Thursday, February 12, 2009

Food, Freud, and Fussiness

My friend Lauren Shockey has a very cool article in Slate about attempts at recreating restaurant food at home. Restaurant cookbooks, it seems, do not actually want you to recreate their food, as doing so would eliminate the need to go to the restaurant. Sneaky bastards! I especially appreciated her mentioning how many dishes one recipe took to prepare at home--this is an important question far too often left out of food writing, as though dishes did themselves. (I could go on...)

In totally unrelated news, two quotes of the day:

1) "Gordon's wife, Rebecca, 27, has the same career as his mom -- teaching gifted elementary-schoolers -- and the women share a love of cooking and talking on the phone."-from a CNN story (via Jezebel) about people who marry all Freudian-style. Gordon's in quite the predicament. Two women, both elementary school teachers, who enjoy talking on the phone and cooking, what were the chances? If it turns out both his wife and his mother like shopping for shoes, they're all in Greek-tragedy territory.

2) "'I don’t even look at [manicures] as luxury,' she said. 'It’s basic cleanliness.'"-Some woman foolish enough to agree to be interviewed by the NYT Styles section, who seems to have confused nail polish with Purell.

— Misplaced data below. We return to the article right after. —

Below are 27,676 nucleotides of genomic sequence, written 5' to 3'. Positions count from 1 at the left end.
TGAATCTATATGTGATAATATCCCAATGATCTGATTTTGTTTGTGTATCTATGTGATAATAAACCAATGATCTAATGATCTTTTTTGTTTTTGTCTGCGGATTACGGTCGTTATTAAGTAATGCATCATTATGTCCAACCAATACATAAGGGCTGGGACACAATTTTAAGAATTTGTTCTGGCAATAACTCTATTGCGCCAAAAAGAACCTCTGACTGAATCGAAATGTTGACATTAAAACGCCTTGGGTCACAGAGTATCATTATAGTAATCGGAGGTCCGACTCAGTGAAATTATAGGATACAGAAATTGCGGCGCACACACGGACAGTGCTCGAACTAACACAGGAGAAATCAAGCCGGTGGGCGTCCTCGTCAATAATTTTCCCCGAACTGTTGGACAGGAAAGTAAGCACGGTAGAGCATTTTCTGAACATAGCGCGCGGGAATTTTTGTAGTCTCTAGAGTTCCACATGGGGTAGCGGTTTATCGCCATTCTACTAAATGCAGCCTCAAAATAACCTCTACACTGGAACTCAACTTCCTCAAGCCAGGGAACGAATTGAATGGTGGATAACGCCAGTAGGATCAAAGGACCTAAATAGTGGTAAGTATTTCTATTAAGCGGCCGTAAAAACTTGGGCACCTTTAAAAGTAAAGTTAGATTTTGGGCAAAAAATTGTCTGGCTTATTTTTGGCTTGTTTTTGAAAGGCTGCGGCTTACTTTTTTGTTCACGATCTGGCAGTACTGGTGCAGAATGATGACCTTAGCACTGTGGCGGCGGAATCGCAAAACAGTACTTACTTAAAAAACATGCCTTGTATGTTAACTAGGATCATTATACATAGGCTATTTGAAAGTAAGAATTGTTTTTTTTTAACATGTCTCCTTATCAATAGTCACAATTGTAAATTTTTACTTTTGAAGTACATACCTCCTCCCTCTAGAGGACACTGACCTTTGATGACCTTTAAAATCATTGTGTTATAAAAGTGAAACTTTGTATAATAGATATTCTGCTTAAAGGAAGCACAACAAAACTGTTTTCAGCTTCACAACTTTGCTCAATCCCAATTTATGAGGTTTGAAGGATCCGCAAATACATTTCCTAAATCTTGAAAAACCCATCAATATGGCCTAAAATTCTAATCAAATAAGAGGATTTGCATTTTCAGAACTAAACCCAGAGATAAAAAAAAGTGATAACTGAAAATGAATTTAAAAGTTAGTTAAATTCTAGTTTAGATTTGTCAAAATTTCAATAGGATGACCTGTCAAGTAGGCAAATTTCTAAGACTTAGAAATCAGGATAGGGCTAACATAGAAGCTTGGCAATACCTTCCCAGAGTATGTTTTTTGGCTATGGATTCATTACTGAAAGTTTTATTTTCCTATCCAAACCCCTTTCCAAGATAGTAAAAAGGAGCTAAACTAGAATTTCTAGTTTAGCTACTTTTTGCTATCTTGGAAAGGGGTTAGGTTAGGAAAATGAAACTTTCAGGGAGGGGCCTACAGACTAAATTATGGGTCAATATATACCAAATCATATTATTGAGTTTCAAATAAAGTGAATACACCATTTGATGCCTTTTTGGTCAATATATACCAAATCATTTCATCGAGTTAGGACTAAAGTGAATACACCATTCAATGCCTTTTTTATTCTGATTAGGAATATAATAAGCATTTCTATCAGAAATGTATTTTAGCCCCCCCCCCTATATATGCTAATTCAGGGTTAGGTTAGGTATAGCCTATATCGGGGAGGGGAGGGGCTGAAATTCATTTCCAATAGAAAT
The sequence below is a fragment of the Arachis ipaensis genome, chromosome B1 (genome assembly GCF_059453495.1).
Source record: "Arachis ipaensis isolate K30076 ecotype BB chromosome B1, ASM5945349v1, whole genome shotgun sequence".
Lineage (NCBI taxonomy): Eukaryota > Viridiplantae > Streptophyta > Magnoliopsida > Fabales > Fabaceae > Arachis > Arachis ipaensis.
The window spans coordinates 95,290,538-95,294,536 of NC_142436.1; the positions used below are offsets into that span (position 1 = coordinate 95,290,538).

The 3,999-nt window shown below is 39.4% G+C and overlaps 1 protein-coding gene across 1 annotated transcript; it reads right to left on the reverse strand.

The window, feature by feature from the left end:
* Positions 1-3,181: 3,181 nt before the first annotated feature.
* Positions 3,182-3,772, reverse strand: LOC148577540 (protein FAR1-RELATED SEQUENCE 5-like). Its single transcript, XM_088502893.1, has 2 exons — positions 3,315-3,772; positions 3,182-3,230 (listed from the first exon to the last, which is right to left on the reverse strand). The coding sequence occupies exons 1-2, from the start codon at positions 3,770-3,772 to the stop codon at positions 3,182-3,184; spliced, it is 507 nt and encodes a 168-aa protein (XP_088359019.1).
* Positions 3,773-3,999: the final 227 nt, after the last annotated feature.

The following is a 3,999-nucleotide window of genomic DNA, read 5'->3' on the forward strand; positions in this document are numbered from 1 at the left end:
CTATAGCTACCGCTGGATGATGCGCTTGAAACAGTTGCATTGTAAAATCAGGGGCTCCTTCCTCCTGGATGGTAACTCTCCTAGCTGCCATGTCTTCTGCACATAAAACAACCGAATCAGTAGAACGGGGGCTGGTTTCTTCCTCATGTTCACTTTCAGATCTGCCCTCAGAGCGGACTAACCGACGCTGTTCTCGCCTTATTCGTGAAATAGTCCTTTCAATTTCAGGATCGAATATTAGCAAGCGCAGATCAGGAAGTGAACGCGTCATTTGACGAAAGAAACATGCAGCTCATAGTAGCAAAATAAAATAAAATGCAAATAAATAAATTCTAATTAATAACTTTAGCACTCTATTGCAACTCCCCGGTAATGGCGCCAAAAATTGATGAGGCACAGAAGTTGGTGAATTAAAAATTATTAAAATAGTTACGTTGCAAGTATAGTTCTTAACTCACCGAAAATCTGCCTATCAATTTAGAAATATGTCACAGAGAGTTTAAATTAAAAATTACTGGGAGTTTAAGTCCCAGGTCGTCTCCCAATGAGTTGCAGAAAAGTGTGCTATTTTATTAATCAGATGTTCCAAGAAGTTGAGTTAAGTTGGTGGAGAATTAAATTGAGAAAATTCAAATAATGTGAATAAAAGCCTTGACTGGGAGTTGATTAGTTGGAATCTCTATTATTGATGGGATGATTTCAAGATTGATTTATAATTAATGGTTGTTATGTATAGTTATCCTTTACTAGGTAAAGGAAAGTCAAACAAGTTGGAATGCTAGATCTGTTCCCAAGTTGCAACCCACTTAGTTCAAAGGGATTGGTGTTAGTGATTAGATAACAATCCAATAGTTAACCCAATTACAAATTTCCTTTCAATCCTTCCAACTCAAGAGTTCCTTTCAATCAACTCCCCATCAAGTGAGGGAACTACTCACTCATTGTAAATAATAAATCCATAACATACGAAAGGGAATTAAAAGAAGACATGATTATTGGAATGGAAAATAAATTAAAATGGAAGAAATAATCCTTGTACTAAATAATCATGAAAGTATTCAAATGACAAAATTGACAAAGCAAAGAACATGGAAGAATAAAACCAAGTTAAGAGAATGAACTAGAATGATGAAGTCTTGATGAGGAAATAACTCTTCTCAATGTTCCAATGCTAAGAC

Tom said...

Turns out Gordon and his father-in-law are both lawyers and love the Yankees. Dude, what are the odds!?

Paul Gowder said...

I've been struggling to get the motivation to recreate the aforementioned lentil soup at home. But that place won't even disclose its recipe (wisely!), so it'll involve far too much experimentation, and apparently it takes forever to cook lentil soup. So I have about 5 pounds of lentils sitting in my cupboard collecting dust. Perhaps the solution is to get a job at the restaurant for about an hour, assiduously avoid signing any kind of confidentiality agreement, and learn the soup recipe by industrial espionage.